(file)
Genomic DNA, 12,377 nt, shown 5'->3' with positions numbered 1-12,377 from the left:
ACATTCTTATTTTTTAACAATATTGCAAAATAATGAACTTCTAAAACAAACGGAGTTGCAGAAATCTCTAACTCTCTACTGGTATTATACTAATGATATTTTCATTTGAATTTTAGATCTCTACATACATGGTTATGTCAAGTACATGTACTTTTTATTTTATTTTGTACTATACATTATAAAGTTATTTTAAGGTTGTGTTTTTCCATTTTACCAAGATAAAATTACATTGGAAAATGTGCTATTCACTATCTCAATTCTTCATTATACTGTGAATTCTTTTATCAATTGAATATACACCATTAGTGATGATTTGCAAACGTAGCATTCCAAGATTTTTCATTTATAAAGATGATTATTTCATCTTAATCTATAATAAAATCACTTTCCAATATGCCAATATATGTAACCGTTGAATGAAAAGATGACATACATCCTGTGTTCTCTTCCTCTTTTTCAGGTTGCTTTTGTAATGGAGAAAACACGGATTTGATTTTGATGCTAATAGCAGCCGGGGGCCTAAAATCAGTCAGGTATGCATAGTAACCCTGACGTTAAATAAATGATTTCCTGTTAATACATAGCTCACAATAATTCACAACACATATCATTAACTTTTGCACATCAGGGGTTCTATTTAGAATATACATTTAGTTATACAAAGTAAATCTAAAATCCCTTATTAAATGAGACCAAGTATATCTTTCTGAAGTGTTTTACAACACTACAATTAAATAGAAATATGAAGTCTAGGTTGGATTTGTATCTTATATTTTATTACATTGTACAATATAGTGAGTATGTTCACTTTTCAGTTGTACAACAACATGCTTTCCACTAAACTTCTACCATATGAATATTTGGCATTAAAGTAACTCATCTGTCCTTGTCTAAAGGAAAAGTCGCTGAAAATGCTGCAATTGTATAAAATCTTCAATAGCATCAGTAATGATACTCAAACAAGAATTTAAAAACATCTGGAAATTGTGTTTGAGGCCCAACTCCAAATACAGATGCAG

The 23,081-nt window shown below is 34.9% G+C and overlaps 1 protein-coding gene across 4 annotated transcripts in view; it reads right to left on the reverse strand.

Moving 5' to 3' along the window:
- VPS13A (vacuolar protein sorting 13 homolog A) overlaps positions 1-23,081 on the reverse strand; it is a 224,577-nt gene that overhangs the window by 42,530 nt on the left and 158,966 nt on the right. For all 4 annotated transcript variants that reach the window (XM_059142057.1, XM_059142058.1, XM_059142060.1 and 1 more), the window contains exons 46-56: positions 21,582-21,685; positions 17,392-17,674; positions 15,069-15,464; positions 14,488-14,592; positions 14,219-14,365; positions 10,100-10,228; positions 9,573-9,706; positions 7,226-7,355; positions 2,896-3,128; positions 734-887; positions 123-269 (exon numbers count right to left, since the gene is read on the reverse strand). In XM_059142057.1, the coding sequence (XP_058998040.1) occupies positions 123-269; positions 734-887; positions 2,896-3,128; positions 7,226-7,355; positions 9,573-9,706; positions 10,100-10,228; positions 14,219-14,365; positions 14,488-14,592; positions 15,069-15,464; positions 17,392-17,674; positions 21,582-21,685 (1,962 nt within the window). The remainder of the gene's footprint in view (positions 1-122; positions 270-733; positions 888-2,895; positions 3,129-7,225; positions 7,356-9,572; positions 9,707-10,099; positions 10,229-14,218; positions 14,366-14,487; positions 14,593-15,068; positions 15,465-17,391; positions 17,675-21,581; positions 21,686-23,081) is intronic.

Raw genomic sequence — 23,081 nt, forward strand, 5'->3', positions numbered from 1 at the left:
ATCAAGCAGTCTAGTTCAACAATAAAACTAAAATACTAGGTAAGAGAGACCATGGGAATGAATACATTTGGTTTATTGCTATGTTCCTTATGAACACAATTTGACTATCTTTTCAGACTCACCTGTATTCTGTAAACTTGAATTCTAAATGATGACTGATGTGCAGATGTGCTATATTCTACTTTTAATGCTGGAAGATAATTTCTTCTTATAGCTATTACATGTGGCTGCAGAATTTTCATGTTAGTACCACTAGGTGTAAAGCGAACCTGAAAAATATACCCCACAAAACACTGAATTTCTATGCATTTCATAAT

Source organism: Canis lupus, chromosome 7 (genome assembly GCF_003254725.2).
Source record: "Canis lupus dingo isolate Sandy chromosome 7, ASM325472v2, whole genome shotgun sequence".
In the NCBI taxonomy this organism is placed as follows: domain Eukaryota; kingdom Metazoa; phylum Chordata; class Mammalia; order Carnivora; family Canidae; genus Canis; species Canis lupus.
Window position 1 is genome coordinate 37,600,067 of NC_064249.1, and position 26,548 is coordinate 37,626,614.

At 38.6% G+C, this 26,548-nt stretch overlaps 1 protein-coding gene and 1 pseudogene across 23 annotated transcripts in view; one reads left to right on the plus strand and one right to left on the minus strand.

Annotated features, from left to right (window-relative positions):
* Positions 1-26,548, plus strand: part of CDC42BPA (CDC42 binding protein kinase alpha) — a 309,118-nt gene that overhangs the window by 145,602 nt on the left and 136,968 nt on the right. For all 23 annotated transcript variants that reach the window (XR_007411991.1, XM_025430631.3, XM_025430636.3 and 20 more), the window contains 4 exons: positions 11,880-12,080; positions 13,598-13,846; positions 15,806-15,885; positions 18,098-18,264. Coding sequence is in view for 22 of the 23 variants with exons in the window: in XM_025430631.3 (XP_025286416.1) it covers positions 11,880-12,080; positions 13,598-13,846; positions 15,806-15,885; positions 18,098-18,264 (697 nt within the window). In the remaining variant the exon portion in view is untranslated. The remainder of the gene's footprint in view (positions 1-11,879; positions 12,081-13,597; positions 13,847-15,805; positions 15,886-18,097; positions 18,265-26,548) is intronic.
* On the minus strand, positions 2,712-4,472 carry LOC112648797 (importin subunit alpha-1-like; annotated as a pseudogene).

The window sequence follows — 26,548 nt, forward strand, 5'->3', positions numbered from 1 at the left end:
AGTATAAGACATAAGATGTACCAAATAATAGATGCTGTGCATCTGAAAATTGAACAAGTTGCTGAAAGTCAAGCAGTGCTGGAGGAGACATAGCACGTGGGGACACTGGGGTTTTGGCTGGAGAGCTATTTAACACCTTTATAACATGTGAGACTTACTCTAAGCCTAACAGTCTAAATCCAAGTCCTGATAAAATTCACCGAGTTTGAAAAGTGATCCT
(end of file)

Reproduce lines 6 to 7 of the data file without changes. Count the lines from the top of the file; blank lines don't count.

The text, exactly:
Raw genomic sequence — 23,081 nt, forward strand, 5'->3', positions numbered from 1 at the left:
ATCAAGCAGTCTAGTTCAACAATAAAACTAAAATACTAGGTAAGAGAGACCATGGGAATGAATACATTTGGTTTATTGCTATGTTCCTTATGAACACAATTTGACTATCTTTTCAGACTCACCTGTATTCTGTAAACTTGAATTCTAAATGATGACTGATGTGCAGATGTGCTATATTCTACTTTTAATGCTGGAAGATAATTTCTTCTTATAGCTATTACATGTGGCTGCAGAATTTTCATGTTAGTACCACTAGGTGTAAAGCGAACCTGAAAAATATACCCCACAAAACACTGAATTTCTATGCATTTCATAAT